Rockwell Has His Work Cut Out For Him on 'Moon'
Moon: 5 out of 5
(I continue to throw up some older reviews, now and again.)
Sam: Sam Bell reporting to central. Everything running smoothly. Rock and Roll, God bless America. Over and out.
Just awesome. Another example of a film where I'm just sitting back trying to pointlessly find reasons to criticize it, when I honestly just enjoyed the whole thing. Why should I hold back? I was completely engaged and loved this movie. Its a true space oddity (more on that overused joke later) and it once again solidifies Sam Rockwell as pretty much my favorite current actor.
Tess: I know you're really lonely up there, but I'm proud of you.
Rockwell stars as Sam, an astronaut/technician working on a station based on the moon. The film is set slightly in the future, where Earth now depends on material sent from the moon to keep its energy problems under control. Sam's job is supposed to keep him aboard this moon station for three years before his contract is up and he can go back home to his family.
GERTY: Two weeks to go Sam.
Sam: Two weeks to go buddy. I'm goin home.
Accompanied only by various plants, a model building hobby, and a computer voiced by Kevin Spacey (which imbues the machine with personality and the indication of emotion, but not necessarily real emotion) Sam has been getting by, but after three years, his time is up...wait for it...HOWEVER, an accident occurs, putting Sam in the infirmary and a new turn in the story to occur, which I wont talk about. (Please avoid the new trailer for this film, I did and loved the direction the film took).
Sam: GERTY, is there someone else in the room with us?
Although occurring early on in the film, the surprise of this new development makes the film all the more interesting and provides the story with a strong leaning towards older types of science fiction, while dealing with the issues of loneliness, personal identity, and paranoia in wonderfully handled ways.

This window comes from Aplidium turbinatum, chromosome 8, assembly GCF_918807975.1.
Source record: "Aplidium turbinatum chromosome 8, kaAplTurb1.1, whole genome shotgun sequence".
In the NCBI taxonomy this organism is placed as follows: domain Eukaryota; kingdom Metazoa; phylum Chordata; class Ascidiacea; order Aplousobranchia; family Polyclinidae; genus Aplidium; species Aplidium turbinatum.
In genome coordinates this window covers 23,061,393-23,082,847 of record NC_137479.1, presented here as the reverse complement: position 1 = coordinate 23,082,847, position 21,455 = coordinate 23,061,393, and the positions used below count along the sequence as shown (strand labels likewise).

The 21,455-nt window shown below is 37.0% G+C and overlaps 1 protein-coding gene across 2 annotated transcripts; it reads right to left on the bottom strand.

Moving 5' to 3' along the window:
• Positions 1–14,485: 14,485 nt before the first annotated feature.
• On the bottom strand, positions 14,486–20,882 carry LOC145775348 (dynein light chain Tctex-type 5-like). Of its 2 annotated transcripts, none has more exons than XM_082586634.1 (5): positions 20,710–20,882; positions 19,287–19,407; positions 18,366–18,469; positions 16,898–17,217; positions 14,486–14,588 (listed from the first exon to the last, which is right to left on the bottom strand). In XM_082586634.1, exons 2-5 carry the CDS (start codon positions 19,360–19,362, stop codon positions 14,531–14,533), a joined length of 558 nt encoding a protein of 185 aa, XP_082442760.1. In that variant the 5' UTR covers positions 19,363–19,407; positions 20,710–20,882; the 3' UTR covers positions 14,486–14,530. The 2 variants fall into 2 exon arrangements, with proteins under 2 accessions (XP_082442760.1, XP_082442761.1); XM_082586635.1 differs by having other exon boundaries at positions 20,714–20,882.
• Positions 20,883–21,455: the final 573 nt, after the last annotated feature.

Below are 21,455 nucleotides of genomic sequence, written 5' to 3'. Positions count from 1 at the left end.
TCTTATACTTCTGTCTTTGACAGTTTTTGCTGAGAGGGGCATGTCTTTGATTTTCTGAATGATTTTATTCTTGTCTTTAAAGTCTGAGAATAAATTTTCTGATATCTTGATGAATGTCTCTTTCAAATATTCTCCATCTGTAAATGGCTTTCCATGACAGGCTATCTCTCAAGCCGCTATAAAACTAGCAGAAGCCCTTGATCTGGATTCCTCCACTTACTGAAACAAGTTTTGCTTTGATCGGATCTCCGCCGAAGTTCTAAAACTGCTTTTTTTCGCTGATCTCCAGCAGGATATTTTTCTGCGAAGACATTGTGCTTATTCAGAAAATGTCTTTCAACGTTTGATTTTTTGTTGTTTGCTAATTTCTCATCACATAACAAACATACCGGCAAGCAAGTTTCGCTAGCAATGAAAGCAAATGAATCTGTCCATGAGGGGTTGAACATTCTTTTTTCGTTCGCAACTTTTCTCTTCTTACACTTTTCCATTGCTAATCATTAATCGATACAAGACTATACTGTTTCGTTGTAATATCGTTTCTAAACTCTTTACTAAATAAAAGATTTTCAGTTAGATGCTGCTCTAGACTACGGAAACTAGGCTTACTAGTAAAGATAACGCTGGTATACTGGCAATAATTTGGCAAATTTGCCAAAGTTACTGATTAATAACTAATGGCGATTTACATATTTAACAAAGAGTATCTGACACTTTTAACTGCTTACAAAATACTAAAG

Sam: I don't know what's happening. I'm losing my mind.
Sam Rockwell is excellent in this. He pulls of a range of qualities given to his character that have to make us care for him and want to see where this story goes. There are a lot of tricky elements, in more ways than one given the story, that are handled extremely well do to how he has shaped this character.
Director Duncan Jones, son of David Bowie (yep, that's why its a terrible and overused joke), does a wonderful job at setting the stage for this story and continuing to deliver throughout. Despite being a sci fi film, the film isn't given an overt amount of visual nuance, it all works in a very subdued manner to create its atmosphere and keep a consistent tone. The score by Clint Mansel (of Requiem for a Dream fame, among other scores) is wonderfully haunting and beautiful, with a bit of irony thrown in occasionally as well.
Also impressive is that despite being a sci fi film set on the moon, the film was made for five million. Dealing with exterior shots on the moon, vehicles, space stations, and some other elements involving the turn in the story, I was delighted to learn this fact and appreciate the quality look to this film. Miniatures and very little CG can still go a long way.
GERTY: Sam, get some sleep. You're very tired.
This film certainly knows that it shares a number of familiarities with other sci fi classics such as 2001, Solaris, and Alien (along with a little Twilight Zone), but it certainly embraces this without going too far or winking at the audience.
Its a quality entry into the realm of sci fi films that I found to be utterly engaging, well preformed, great to look at, and perfectly structured.
Sam: I wanna go home.